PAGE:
Breeding for gentleness is another distinction of the flock. Sophie believes that the best mothering ewes are the most gentle. It also means that the flock is very easy to handle, which is helpful for lambing and shearing seasons. Lambing has taken place in the barn for so many years that the ewes go in of their own accord when they are ready to drop. With the familiarity of the barn and the ewes’ ease of being handled, Sophie and Lynn can step in during lambing, if needed (which it rarely is). Luckily there has been no predation on the flock, with practices like lambing in the barn and pasturing close to the house helping with that. In fact, for years, Sophie and Lynn spent summer nights sleeping outside with the flock. Sophie describes waking up in the gazebo with her sheep surrounding her as one of the best feelings.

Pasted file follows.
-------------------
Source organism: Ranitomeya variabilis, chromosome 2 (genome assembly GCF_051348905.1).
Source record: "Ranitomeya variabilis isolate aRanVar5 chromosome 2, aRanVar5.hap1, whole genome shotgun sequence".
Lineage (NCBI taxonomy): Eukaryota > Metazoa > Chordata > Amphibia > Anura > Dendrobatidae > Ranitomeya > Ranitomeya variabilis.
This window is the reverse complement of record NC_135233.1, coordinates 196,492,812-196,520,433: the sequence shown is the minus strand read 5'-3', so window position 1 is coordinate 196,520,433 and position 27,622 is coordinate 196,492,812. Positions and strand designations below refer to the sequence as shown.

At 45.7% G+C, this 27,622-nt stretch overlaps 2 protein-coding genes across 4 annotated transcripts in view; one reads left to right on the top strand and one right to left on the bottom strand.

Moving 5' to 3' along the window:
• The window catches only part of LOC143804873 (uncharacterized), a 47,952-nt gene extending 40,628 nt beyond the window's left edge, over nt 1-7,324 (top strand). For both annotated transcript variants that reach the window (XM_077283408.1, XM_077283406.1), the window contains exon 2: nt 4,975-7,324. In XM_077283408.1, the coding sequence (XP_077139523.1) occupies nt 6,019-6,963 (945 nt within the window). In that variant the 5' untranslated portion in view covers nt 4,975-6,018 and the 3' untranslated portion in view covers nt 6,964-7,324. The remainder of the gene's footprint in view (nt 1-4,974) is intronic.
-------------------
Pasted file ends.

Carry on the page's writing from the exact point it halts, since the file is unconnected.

When asked about these past fifteen years of farming and shepherding, Sophie doesn’t pause to consider, she knows exactly why she does it. “It engages every bit of your brain: all of your senses, all of your curiosity, all of your memory (if you can live long enough to keep your memory together). The most completely—physically and emotionally and spiritually and mentally—engaging thing I have ever experienced is trying to farm.” Looking out over that farm, there are metaphorical lines from the light in the hoop houses to how Sophie talks about falling in love with sheep. These lines run between and around the flock, Lynn, the spinning wheel, the house, the farm, the owl pellets in the barn and the ease with which their dog “Baby Cakes” clears a fence. “Home” is not enough of a word to encompass the space and neither is “farm.”
Sophie’s Icelandic Sheep offers adult and lamb wool fleeces throughout the year, plus lamb meat. The fleeces are dual coated and light-weight in an assortment of colors. If you’re interested in fleeces or lamb, contact Sophie at (530) 640-1138 and let her know you’re connecting via Fibershed.